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In Tình Đầu Exhibition Space, a Home for Hanoi's Bohemian Young Artists

Nestled deep within labyrinthine alleyways in Hanoi’s Ba Dinh District, Tình Đầu (first love), a studio-gallery run by a collective of Vietnamese artists, is growing a reputation as a home for the capital’s young creatives.

According to founder and artist Nguyen Giang, the idea to create the space was born out of a necessity for a creative space to work in.

“It started when I was working as a designer and teaching art classes,” Giang tells Urbanist Hanoi. “I was in my second year at university, but I really wanted to just paint. I quit all of my other jobs and, with the small amount of money I had, I bought all the art supplies I could and I went out onto the streets and painted anything that interested me.”

Giang Nguyen painting atop Mount Fansipan. 

Giang took his paintings to flea markets throughout the city, built a following and began to earn a living from selling his work via his Instagram account. This led to him collaborating with 60 Square’s Quan Cam Cafe, a move that aimed to bring together art lovers and coffee drinkers alike. He modestly puts his popularity down to sheer luck. “After I got the studio it grew from there,” he says. “I began to develop its core ideas and I would invite friends to also display their art.”

Amid uncertainty over the future of 60 Square last year, Giang moved out of Quan Cam Cafe and installed his artwork in two temporary spaces he and his friends rented for short periods, before finally opting for their new home on Tan Ap Street in July 2019. The word 'home' is important to him and, as one enters the gallery on the ground floor, this homeliness is self-evident. Rooms adorned with art welcome visitors as they walk through the front door, and a sense of community pervades the entire building.

Artwork adorning the walls of Tình Đầu. 

Phuong Linh Bui, an amateur painter who’s also living in Tình Đầu studio, says the space “has always been a home, a place dedicated to young, local artists – the ones trying real hard to develop their art. I find places like this are very important for today’s young generation of painters as we get encouraged to freely express ourselves as individuals.”

Inside Tình Đầu, open-plan spaces function variously as a gallery, artists’ studio or café. Giang and other artists host regular events and art sales which initially attracted a young Vietnamese crowd, but are now drawing a more diverse clientele.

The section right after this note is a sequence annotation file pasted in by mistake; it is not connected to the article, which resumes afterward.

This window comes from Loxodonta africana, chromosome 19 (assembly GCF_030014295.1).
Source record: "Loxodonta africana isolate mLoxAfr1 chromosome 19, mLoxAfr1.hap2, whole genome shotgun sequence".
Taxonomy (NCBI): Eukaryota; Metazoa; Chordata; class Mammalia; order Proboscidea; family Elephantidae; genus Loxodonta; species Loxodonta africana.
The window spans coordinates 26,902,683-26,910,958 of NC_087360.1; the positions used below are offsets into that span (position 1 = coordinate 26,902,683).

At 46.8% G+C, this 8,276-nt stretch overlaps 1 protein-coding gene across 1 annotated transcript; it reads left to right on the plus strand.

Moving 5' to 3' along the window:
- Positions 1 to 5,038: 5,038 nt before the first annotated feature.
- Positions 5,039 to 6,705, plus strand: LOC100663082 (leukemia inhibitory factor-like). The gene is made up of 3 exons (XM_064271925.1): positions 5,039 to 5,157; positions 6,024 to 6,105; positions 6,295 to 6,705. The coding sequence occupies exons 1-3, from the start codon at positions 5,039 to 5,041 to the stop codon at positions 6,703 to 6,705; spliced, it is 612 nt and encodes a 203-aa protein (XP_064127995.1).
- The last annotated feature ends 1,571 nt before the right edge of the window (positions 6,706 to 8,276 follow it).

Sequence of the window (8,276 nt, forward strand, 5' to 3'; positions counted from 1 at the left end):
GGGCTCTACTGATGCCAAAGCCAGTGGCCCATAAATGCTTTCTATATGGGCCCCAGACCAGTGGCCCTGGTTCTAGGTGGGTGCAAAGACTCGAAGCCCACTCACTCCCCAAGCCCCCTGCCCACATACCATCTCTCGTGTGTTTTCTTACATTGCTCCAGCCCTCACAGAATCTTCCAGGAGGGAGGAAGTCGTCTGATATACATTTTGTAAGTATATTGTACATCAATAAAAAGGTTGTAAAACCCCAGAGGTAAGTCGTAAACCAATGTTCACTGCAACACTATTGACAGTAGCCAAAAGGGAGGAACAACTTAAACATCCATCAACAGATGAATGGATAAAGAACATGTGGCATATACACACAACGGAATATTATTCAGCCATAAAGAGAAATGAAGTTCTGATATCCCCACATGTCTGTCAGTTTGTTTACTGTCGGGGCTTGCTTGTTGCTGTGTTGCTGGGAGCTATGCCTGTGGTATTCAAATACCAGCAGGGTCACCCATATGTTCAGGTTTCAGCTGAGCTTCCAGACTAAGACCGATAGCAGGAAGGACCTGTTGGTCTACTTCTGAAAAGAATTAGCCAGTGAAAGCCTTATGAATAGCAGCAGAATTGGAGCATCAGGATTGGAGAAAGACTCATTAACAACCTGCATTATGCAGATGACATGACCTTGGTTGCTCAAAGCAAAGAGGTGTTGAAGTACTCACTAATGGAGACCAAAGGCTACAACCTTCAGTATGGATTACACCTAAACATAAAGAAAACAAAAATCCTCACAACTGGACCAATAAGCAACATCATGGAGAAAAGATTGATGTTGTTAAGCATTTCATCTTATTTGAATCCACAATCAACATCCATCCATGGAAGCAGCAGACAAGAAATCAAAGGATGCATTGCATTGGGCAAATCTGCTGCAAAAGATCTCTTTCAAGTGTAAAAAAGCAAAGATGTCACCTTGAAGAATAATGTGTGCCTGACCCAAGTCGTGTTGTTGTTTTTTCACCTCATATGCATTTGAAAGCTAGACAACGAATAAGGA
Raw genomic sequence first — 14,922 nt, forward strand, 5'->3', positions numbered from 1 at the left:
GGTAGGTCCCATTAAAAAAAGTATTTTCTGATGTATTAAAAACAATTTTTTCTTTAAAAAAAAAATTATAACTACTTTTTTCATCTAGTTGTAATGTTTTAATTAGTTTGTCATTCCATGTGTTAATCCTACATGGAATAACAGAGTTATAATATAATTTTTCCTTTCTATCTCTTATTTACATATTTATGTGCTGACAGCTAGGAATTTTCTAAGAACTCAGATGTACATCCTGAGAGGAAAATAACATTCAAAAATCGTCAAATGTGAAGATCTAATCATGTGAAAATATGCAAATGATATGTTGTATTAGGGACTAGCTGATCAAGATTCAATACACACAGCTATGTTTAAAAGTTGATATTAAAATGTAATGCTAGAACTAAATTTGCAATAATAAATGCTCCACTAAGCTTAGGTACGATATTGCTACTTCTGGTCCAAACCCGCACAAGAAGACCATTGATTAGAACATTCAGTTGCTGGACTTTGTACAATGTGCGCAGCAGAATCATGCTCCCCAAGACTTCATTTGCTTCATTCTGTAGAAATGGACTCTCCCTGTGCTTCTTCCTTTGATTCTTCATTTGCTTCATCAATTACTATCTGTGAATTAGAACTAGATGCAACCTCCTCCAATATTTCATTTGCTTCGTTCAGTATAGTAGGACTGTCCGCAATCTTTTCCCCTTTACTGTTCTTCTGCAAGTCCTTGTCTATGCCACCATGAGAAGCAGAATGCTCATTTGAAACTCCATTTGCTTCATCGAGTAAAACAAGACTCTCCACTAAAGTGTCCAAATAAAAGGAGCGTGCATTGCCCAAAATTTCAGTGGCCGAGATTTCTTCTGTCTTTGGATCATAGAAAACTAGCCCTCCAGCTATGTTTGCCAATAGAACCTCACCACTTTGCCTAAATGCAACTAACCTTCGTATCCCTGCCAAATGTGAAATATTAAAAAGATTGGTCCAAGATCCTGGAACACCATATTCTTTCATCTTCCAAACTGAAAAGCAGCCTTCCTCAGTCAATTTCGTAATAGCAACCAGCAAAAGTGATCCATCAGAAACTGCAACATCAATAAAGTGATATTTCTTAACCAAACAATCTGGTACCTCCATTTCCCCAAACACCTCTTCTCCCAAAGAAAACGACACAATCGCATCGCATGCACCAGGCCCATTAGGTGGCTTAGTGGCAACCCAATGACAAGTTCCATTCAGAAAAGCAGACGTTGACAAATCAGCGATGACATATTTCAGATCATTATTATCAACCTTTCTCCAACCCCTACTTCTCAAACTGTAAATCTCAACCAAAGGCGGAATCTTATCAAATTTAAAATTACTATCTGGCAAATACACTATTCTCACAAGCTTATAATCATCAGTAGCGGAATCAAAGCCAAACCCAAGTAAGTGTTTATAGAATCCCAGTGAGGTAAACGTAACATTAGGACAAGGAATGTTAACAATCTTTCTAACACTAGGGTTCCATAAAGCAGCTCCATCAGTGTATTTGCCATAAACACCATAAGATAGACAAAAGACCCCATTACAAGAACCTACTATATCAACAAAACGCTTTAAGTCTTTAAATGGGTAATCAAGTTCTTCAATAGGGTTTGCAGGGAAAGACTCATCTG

Tình Đầu functions variously as a studio, cafe and gallery space. 

“It’s a studio. It will always be a studio,” Giang adds. “It’s my dream of having a space where I can bring people together and just be less lonely. Painting is my way to try and bring people together and create a positive and supportive environment for young people.”

Tran Ket, who’s currently studying at the Vietnam University of Fine Arts, feels grateful to be involved: “I can say that Tình Đầu is literally my first love, ever since my very early artworks were sold here. I would like to thank Giang for supporting art students like me. Tình Đầu is the ideal space for us to show our work.”

Another painter, Nhat Ninh, says young artists find it hard to sell their artwork, yet Tình Đầu offers a platform for them and a space for clients to peruse and buy their work.

Artwork and greenery in Tình Đầu. 

As Hanoi’s art scene continues to grow, the city’s young artists are finding havens in communities and hub spaces, with groups like Hanoi DocLab encouraging skill-sharing and open discussion where people can develop creative practices and display their work.

“I feel like I’m pretty traditional when it comes to creating, but I would love to experience more contemporary influences,” Giang says. “We don’t have that many skills taught to us, we can create art but it’s not very textbook-based. We have to do our own research to get better. We can look up a lot online and access these resources, but we would love to have someone with experience to give us some guidance.”

Tình Đầu’s cooperative environment allows both its residents and visitors to build on their shared experiences and ideas to grow as artists. Giang says he is always looking for creative collaborators, as well as buyers for the work on display.

“It’s a lot more about working as painters and creators, rather than being about the product,” Giang says. “I would love to support my friends or anyone who would want to bring something up and work for it. In my opinion, what’s great about having a more close community, aside from the commercial factor, is that we have the benefits from growing naturally. As we progress and live and work more, we get this sense of freedom in our work and how you think or how you perceive the work.”

Artists and their creations in Tình Đầu. 

What makes Tình Đầu unique compared to the majority of art spaces in Hanoi is its core values. It is the spirit of these young bohemians, their integrity and passion for their craft, that give the space its charm and vibrancy.

“No matter who or what kind of person you are, we don’t judge. Everyone is welcome,” Giang says. “It’s so much more relaxing to enter a space filled with paintings. I hope that they can appreciate us at face value and find the artwork accessible. We are not a high-end gallery and you don’t have to be extremely cultured to buy art or even to appreciate it. It can be for many people.”

“I also want to share our experiences as young working artists,” Giang says, before adding simply: “We may not be rich, but we get through the days happily – that’s what’s important in the end.”

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